4. Panjakent Bazaar
This market is a good example of a typical Tajik bazaar. Local fruits and vegetables are highly seasonal, so what you’ll see depends a great deal on when you visit. Local stall-keepers are very friendly and will be happy to tell you about their produce, give you a sample, or sell you a kilo of your favorite – be it dried apricots, fresh figs, juicy pomegranates, or locally grow cumin.
One interesting find that is almost always available is the unique variety of yellow carrots that locals prefer over the more common orange ones. The local specialty, a rice pilaf dish called oshi palov in Tajiki (or plov in Russian) is made with yellow carrots here in Panjakent and in some pockets of Uzbekistan, but with orange carrots elsewhere in the region.
5. Olim Dodkhokh Mosque and Madrassah
While this small structure pales in comparison to the architecture of nearby Samarkand, it is a prime example of very real living Tajik and Uzbek culture and religious practice. On a visit you might be able to observe a congregation worshiping, chat with one of the town’s elders, or meet local youths eager to practice their English. A mosque has existed here for centuries, but the present structures and renovations date from the last two centuries.
6. Rudaki Mausoleum
Hidden in the remote Fan Mountains some 40 miles outside of Panjakent is the final resting place of Rudaki, the celebrated father of Tajik and Persian poetry. Born in the mid-9th century, Rudaki was an accomplished literary figure for his time, serving decades as a court poet to the Samanid royalty of Bukhara before eventually returning to his birthplace in Panjrud, where he spent his final years until his death in 941.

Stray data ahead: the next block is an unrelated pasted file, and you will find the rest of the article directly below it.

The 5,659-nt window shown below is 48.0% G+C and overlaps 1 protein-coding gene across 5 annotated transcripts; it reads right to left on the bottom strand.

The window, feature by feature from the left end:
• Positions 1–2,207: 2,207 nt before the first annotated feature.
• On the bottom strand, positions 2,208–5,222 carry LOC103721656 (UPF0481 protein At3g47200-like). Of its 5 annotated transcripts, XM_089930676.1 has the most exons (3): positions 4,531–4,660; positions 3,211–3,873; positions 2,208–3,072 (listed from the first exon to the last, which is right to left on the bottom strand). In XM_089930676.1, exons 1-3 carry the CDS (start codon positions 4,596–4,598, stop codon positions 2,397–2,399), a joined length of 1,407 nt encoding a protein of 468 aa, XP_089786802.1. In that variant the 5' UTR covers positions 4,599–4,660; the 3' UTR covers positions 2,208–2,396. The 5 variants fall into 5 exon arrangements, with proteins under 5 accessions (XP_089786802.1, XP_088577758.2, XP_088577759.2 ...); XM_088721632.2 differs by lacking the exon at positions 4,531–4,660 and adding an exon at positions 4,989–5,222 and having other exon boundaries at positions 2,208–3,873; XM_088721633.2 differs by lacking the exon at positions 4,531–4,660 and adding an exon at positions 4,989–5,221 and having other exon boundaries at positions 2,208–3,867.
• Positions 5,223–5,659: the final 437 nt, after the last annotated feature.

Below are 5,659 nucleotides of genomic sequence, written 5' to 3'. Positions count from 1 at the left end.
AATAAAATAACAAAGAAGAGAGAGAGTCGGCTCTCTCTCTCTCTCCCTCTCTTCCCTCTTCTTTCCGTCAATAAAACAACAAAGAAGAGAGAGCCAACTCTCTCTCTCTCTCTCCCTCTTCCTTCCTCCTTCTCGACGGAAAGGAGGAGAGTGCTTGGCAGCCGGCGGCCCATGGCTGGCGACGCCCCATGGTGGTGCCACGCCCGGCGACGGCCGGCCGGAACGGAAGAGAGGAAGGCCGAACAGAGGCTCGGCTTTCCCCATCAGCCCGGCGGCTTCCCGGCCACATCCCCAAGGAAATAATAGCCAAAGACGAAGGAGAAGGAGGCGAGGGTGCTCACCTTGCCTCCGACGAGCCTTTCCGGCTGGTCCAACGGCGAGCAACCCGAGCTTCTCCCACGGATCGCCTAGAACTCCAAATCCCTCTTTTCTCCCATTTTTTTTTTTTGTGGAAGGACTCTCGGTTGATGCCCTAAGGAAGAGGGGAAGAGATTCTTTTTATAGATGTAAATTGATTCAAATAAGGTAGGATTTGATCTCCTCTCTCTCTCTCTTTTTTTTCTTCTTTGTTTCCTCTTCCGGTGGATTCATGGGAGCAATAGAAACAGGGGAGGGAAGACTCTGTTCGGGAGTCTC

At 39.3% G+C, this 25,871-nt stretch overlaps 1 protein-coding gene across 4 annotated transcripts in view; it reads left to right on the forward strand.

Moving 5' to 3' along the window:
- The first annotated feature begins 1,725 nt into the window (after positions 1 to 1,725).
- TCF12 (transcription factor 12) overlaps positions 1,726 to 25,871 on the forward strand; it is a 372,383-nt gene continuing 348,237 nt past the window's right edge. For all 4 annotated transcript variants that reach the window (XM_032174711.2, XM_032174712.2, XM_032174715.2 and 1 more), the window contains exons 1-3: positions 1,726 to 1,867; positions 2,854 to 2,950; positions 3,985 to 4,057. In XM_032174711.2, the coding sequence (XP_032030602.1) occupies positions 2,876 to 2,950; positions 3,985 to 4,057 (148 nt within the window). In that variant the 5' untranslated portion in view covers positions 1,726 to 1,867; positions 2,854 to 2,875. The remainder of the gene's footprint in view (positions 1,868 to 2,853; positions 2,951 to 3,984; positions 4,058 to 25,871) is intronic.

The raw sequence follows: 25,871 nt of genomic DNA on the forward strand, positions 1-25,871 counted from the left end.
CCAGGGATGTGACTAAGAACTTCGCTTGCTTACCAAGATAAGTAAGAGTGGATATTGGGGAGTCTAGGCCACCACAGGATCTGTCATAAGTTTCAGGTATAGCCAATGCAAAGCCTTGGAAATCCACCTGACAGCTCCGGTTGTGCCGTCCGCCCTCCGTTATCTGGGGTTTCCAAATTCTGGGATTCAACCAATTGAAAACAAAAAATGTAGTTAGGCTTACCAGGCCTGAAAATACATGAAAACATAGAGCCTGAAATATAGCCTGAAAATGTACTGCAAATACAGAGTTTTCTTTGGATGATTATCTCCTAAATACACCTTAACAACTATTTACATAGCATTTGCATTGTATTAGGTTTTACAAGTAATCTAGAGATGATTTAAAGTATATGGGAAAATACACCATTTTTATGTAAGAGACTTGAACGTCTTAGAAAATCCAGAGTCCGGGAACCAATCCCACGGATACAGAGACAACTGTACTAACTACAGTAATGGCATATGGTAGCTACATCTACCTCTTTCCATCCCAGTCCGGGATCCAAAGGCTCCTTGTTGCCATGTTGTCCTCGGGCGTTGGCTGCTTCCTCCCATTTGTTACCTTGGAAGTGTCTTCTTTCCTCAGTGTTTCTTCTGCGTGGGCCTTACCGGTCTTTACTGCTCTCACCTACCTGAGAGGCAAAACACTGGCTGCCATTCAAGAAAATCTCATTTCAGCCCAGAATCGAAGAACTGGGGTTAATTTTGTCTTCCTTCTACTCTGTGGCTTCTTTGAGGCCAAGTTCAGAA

Tajik pilgrims today pay their respects to Rudaki at the poet’s small mausoleum in Panjrud, built in 2008 to commemorate the 1,150th anniversary of his birth. Created in the style of traditional Central Asian shrines, the interior of the mausoleum is bathed in natural light, enhanced by the pristine white marble and plaster decorations, with a covered black tomb in the center to mark the spot where Rudaki was laid to rest. The mausoleum is surrounded by lush, fragrant rose gardens, as well as a 400-year-old mulberry tree.
7. Mausoleum of Muhammad Bashara
This small mausoleum is located 20 miles outside of Panjakent, up a side road leading into the foothills of the Fan Mountains. Local belief holds that Muhammad Bashara was a Sufi saint and companion of the Prophet Muhammad. The tomb was largely constructed in the 14th and 15th centuries, and as such constitutes on of Tajikistan’s better examples of Timurid architecture. The histories of both the tomb and the saint himself are somewhat obscure. The setting of the tomb is beautiful, surrounded by old trees and gardens, with views of the surrounding mountains.
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Plan Your Visit To Panjakent
The first five sights would make for a perfect day trip to Panjakent from Samarkand. The archaeological sites are best visited in the morning, before the sun gets too hot. A market visit could be followed by a meal of the local rice pilaf with yellow carrots, called plov. And the day could be topped off with a visit to the museum and then the mosque. For those overnighting in Panjakent, coming from Khujand or Dushanbe, or for travelers moving at a slower pace, visits to one or both of the mountain mausoleums are also recommended.
Whether you are a first time visitor to Tajikistan or a more experienced traveler in the country, you won’t regret a jaunt up (or down) the Zarafshon River to Panjakent. The history, scenery, people, and relative obscurity of the place all make a worthwhile and relevant stop on any Silk Road itinerary.
It’s a great time to travel to Tajikistan, to experience this remote country for yourself and to reap the benefits of its hospitality. Want to find out more?